Identifying people at higher risk of melanoma across the UK: a primary care-based electronic survey

Talk Code: 
2E.6
Presenter: 
Fiona Walter
Co-authors: 
Juliet Usher-Smith, Angelos Kassianos, Gary Abel, Howie Teoh, Susan Hall, Richard Neal, Peter Murchie, Jon Emery
Author institutions: 
University of Cambridge, University College London, Bangor University, University of Aberdeen, University of Melbourne, Australia

Problem

Melanoma incidence is rising rapidly worldwide among Caucasian populations. Defining higher-risk populations using risk prediction models may help targeted screening and early detection approaches. Can people at higher risk of melanoma be identified via primary care in the UK?

Approach

We recruited participants from the waiting rooms of 22 general practices covering a total population of >240,000 in three UK regions: Eastern England, Northeast Scotland, North Wales. Participants completed an electronic questionnaire incorporating the William's melanoma risk model using tablet computers.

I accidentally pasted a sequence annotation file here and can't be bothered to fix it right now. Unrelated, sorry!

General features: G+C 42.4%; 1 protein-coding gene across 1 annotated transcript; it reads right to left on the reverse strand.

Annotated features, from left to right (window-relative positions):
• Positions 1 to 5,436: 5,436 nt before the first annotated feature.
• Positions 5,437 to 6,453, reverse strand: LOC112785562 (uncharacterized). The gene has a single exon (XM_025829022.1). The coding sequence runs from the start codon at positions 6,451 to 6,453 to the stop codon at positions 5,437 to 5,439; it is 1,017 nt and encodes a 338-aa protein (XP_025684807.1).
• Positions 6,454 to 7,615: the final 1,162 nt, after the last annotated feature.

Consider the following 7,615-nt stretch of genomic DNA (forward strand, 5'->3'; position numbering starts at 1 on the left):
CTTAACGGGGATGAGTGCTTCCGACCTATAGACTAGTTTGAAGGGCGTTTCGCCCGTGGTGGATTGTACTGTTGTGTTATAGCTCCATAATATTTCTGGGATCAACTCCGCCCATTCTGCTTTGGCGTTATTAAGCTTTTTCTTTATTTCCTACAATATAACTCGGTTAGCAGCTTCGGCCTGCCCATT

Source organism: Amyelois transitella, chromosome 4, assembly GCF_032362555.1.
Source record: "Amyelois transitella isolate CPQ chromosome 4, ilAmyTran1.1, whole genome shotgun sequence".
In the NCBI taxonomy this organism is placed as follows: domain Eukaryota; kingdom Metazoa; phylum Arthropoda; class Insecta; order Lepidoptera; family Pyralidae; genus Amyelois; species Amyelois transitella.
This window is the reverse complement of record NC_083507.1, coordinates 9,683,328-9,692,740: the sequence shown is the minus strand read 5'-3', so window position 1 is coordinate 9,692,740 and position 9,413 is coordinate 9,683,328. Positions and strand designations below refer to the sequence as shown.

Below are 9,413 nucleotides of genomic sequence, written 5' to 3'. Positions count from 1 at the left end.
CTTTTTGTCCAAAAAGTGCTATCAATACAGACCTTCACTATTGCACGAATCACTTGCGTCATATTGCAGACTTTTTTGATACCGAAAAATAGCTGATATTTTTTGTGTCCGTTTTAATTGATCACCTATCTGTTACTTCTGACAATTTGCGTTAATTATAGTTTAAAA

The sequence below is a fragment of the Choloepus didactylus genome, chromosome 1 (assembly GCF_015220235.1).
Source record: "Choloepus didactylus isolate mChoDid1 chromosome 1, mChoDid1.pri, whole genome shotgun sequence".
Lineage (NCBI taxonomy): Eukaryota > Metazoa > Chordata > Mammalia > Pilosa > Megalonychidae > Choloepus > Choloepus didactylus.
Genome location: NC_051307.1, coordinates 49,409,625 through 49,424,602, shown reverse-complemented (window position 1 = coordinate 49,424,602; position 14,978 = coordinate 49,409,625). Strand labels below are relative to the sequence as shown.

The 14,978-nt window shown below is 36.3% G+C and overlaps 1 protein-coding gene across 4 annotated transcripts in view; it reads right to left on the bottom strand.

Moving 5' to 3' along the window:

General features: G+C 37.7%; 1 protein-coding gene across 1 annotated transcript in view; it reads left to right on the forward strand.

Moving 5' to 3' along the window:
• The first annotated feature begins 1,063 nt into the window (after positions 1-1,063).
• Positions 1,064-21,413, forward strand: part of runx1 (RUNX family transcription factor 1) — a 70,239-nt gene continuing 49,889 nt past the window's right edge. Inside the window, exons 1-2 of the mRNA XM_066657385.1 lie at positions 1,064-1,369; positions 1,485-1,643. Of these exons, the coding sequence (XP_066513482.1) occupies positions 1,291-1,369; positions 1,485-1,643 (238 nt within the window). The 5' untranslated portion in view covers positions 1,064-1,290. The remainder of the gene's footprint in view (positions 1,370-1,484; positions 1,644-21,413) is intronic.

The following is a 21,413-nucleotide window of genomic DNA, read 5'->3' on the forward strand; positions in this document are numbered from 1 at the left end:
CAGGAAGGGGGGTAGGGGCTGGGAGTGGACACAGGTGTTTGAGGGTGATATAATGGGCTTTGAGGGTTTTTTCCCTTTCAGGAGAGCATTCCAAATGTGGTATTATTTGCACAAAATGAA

Findings

7,742/9,004 approached people completed the electronic questionnaire (86%). The mean melanoma risk score for the 7,566 eligible participants was 17.15 (SD 8.51), with small regional differences (lower in England compared with Scotland (p = 0.001) and Wales (p < 0.0005)), mainly due to greater freckling and childhood sunburn among Scottish and Welsh participants. After weighting to the age and gender distribution, different potential cut-offs would allow between 4% and 20% of the population to be identified as higher risk, and those groups would contain 30% and 60% respectively of those likely to develop melanoma.

Consequences

Our findings suggest that collecting data on the melanoma risk profile of the general population in UK primary care is both feasible and acceptable. This provides opportunities for new methods of real-time risk assessment and risk stratified cancer interventions.

Submitted by: 
Fiona Walter
Funding acknowledgement: 
This report is independent research arising from Fiona Walter’s Clinician Scientist award supported by the NIHR (RG 68235).